Generally we had difficulties to explain that we want to experience something traditional. They are somehow proud of all this Western symbols. At that moment I understood the saying “Beirut – Paris of the East”. Every world’s famous designer name is here, and it is hard to believe that actually somebody is entering those stores.
But the truth is that Beirut’s expats and wealthy Lebanese love to live glamorously. Moreover it is funny to see so many beauty salons, hairdressers and bridal shops all around the city. It looks like Beirut is one of the greatest wedding destinations in the Middle East. Of course, this is not the fact, but the fact is that Lebanese women look wonderful and obviously are big fans of beauty treatments.
When exploring Beirut Central District you should stop at least for a few minutes in front of Al Ameen Mosque, one of the most astonishing mosques in the Middle East. Behind the mosque you will also see Christian church standing as it is part of the mosque.
This scene strongly presents the unity between Islam and Christianity which are two main religions in Lebanon, standing in proportion to 54% – 40.4%. Along with the Roman remains and Civil War remains in this central part of Beirut everything else is way too modern, and not as we expected.
Civil war in Lebanon ended only in 1990., also the Israeli bombing of Beirut in 2006, destroyed much of the city’s infrastructure, but Beirut serves as an example of how life goes on after the war, and nowhere is this more apparent than in the architecture. But when you Google pictures from the time of the conflict you will see images similar to Syria nowadays. Maybe this is a main reason why people don’t choose Beirut for a city break.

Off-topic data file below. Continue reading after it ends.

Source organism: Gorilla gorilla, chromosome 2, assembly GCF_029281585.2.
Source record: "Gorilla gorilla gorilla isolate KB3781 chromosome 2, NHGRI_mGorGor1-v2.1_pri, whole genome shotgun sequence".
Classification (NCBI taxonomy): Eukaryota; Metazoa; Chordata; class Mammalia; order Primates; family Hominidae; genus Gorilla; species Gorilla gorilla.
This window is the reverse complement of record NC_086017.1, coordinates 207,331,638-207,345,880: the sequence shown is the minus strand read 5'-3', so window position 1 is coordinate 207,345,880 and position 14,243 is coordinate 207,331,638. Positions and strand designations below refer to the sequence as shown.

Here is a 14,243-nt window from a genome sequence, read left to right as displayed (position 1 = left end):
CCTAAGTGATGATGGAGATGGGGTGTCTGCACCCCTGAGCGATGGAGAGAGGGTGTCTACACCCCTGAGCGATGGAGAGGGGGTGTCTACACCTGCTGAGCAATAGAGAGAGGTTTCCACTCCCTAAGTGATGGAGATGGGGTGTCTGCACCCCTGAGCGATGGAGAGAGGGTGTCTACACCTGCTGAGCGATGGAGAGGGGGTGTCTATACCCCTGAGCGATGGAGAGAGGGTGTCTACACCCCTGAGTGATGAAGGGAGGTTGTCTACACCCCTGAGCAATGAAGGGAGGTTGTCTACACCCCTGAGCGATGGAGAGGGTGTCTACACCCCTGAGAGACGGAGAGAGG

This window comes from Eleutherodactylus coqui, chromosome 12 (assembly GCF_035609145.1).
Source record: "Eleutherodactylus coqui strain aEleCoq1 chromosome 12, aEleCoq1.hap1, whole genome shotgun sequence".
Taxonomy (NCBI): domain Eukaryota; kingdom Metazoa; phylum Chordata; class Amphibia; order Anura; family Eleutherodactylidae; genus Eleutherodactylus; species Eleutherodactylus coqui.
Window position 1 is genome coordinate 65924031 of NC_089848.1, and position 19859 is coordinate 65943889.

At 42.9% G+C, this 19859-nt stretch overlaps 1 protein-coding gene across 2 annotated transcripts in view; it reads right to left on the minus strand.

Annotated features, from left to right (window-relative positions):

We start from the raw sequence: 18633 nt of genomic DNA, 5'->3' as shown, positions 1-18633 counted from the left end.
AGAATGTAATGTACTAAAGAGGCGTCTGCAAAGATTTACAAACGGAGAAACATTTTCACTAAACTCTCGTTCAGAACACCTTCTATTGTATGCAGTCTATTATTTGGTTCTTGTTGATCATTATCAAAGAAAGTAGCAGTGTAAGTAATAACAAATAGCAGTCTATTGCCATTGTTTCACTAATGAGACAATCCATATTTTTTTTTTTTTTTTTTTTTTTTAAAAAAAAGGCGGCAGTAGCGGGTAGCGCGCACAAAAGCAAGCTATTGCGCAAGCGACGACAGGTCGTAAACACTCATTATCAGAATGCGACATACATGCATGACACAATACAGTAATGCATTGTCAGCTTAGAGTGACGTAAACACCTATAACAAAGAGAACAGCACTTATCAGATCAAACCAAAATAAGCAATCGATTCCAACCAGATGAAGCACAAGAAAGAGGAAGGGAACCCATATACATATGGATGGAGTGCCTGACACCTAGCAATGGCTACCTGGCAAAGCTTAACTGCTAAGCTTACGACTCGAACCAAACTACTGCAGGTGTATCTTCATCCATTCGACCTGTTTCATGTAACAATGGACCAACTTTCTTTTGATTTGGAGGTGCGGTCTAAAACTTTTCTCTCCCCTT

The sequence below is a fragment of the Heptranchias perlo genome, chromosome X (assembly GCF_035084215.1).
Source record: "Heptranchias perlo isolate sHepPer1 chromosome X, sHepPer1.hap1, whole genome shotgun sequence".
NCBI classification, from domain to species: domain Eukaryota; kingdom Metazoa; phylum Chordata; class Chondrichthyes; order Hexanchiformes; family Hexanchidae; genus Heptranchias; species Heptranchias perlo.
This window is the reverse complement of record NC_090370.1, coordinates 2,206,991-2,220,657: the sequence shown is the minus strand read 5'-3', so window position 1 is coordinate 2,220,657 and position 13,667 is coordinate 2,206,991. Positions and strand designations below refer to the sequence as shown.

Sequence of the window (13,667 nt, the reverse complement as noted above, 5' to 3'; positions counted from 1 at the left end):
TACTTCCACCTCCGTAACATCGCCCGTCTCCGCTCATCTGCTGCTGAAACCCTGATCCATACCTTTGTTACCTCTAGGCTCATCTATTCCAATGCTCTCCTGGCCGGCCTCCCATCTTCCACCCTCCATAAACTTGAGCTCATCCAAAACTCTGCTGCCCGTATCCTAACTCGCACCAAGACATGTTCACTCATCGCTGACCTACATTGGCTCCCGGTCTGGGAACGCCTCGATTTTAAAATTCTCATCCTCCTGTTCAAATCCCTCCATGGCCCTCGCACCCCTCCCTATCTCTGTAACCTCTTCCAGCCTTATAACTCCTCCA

Truth to say, I didn’t expect such a modern city with such an amazing pieces of architecture, imposing buildings and streets paved in luxury. A little bit disappointed with cityscape similar to Dubai, although with not so high buildings we tried to find some neighborhoods that still live traditionally.
At the end it is not hard to find places where people still live authentically, and where there is not any kind of beauty mask over the facades. The only problem is that those kinds of places are highly recommended not to go to as they have a history of car bombings, armed clashes on the street, and kidnapping. Also Lebanon has acted as a safe haven for many refugees in its history and nowadays nearly a third of its population are refugees from Syria and Palestine.